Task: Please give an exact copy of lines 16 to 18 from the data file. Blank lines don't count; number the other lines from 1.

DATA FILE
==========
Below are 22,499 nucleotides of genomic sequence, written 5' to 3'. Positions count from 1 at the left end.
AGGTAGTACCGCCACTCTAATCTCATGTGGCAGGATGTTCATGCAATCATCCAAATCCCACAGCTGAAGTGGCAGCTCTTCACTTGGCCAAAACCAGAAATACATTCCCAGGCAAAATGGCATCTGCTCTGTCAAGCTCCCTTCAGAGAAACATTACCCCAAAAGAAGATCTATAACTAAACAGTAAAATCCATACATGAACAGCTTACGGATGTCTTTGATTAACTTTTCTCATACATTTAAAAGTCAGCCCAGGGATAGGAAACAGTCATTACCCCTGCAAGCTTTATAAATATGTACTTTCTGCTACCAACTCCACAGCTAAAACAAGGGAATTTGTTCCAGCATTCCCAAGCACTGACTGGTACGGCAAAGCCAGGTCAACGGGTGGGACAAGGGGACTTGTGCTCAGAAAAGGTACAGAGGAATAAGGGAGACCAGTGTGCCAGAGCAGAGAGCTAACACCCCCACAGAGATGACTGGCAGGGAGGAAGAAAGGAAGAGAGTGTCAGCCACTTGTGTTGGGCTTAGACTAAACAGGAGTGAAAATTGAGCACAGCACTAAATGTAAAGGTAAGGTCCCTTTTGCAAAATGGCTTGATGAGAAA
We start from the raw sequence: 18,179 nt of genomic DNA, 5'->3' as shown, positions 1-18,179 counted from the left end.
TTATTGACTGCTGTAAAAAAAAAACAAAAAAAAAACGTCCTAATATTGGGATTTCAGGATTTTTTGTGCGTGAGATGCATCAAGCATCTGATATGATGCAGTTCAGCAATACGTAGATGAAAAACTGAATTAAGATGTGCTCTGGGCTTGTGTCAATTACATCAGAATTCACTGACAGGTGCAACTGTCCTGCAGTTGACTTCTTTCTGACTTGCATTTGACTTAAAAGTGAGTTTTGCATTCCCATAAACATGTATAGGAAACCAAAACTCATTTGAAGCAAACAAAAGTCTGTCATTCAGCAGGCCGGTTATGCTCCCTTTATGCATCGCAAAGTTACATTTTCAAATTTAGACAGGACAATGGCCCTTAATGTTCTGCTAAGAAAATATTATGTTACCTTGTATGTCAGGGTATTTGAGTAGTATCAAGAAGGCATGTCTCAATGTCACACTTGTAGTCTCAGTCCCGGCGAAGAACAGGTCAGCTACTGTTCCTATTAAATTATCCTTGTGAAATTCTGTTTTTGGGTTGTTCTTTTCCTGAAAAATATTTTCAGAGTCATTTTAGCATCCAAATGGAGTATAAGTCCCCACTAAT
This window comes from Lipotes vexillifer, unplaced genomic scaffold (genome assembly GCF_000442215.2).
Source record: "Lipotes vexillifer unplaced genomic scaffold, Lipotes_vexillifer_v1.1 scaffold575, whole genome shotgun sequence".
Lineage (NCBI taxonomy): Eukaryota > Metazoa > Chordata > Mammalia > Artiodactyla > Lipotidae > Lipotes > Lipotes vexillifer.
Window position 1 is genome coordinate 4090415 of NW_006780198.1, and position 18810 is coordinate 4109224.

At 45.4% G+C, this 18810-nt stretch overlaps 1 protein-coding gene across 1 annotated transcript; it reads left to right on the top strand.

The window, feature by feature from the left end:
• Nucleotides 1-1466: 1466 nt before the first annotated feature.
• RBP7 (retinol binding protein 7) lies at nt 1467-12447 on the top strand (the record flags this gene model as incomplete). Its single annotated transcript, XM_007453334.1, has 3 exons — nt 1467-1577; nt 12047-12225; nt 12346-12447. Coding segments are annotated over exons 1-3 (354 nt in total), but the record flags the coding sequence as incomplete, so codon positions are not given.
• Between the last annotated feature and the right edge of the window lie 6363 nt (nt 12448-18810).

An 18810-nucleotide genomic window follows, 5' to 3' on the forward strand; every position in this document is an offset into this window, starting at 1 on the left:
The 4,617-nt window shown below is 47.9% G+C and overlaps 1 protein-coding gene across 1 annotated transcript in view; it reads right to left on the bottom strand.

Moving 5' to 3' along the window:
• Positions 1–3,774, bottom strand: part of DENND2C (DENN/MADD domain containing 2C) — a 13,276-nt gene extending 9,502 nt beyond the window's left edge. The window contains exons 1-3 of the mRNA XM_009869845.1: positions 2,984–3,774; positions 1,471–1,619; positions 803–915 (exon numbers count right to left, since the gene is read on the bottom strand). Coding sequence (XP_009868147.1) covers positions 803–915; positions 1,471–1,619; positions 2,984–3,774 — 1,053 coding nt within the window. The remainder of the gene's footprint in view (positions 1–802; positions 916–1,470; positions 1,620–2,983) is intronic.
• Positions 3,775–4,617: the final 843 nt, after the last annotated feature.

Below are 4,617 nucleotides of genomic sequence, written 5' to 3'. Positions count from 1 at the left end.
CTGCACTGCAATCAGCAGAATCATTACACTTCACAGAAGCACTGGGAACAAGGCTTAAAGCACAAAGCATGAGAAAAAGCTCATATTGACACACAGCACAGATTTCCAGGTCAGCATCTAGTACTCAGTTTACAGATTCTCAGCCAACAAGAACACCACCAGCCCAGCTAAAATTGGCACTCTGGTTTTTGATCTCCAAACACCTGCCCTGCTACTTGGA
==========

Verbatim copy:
Moving 5' to 3' along the window:
• Positions 1–3,774, bottom strand: part of DENND2C (DENN/MADD domain containing 2C) — a 13,276-nt gene extending 9,502 nt beyond the window's left edge. The window contains exons 1-3 of the mRNA XM_009869845.1: positions 2,984–3,774; positions 1,471–1,619; positions 803–915 (exon numbers count right to left, since the gene is read on the bottom strand). Coding sequence (XP_009868147.1) covers positions 803–915; positions 1,471–1,619; positions 2,984–3,774 — 1,053 coding nt within the window. The remainder of the gene's footprint in view (positions 1–802; positions 916–1,470; positions 1,620–2,983) is intronic.
• Positions 3,775–4,617: the final 843 nt, after the last annotated feature.